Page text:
(Ed. Note: This story was updated to note that the House Committee on Financial Services will be marking up this bill.)
Rep. Patrick McHenry, R-N.C., Deputy Republican Whip and member of the House Financial Services Committee, has introduced the Equity Crowdfunding Improvement Act of 2014 into the House of Representatives.
The bill, H.R. 4564, is aimed at ensuring investor protections while reducing bureaucracy. It would also increase the amount a company could raise through crowdfunding.
The JOBS Act of 2012 included two provisions for crowdfunding. Title II, which allows entrepreneurs to engage in general solicitation, came into effect last year, allowing companies to publicly share and advertise that they are looking for investments.
Title III, which would allow companies to raise capital from non-accredited investors, has been mired in a review of more than 500 proposed rules by the SEC since last October.
Under these controversial rules, a company could raise a maximum aggregate amount of $1 million through crowdfunding offerings in a 12-month period.
Investors with both annual income and net worth less than $100,000 could invest the greater of $2,000 or 5% of their annual income or net worth over the 12-month period, while those with more than $100,000 of annual income and net worth could invest the greater of $5,000 or 10%.
Companies conducting a crowdfunding offering would be required to file certain information with the SEC that critics say is onerous.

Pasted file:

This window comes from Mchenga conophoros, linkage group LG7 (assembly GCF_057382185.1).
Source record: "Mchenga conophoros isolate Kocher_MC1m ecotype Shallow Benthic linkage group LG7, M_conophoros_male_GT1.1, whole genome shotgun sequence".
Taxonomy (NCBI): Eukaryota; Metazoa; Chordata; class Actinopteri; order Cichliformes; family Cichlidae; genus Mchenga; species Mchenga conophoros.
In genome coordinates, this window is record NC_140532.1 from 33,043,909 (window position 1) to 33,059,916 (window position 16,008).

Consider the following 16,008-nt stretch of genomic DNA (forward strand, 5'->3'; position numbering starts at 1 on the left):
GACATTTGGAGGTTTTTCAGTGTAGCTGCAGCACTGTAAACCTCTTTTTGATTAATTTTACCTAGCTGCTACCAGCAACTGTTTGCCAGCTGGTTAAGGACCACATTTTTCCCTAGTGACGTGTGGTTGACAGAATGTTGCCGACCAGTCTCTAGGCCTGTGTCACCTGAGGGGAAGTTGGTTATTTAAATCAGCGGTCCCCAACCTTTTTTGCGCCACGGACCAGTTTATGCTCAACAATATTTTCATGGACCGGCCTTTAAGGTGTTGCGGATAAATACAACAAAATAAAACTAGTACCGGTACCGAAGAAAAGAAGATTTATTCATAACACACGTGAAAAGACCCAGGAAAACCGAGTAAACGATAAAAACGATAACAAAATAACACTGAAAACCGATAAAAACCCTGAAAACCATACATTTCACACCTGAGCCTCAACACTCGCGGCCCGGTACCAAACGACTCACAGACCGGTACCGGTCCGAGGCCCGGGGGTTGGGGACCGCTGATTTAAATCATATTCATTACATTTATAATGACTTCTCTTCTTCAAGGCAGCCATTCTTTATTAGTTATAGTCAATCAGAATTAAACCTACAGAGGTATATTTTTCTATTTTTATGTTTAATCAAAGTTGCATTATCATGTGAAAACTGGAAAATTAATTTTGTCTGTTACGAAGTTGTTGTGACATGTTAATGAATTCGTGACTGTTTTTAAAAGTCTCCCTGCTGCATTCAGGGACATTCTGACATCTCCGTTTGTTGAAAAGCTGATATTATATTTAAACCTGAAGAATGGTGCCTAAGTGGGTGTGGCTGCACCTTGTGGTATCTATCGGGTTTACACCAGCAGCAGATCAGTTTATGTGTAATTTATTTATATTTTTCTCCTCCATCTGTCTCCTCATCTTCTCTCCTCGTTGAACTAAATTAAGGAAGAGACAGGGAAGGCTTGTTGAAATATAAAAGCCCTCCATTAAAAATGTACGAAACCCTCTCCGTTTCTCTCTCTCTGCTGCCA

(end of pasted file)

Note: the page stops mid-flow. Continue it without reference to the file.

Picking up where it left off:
This documentation would include information about a company’s officers, directors and owners, information about the offering and disclosures of its financial condition along with financial statements accompanied by audited tax returns.
Title III’s proposed investor protections—most of which are uncontroversial—provide that crowdfunding transactions take place online through an SEC-registered intermediary, either a broker-dealer or a funding portal.
Intermediaries would have to do the following:
- Provide investors with educational materials
- Take measures to reduce the risk of fraud
- Make available information about the issuer and the offering
- Provide communication channels to permit discussions about offerings on the platform
- Facilitate the offer and sale of crowdfunded securities
Funding portals would be prohibited from offering investment advice or making recommendations, soliciting purchases, sales or offers to buy securities offered or displayed on its website. They could not impose restrictions on compensating people for solicitations, nor could they hold, possess or handle investor funds or securities.
McHenry’s Bill and Prospects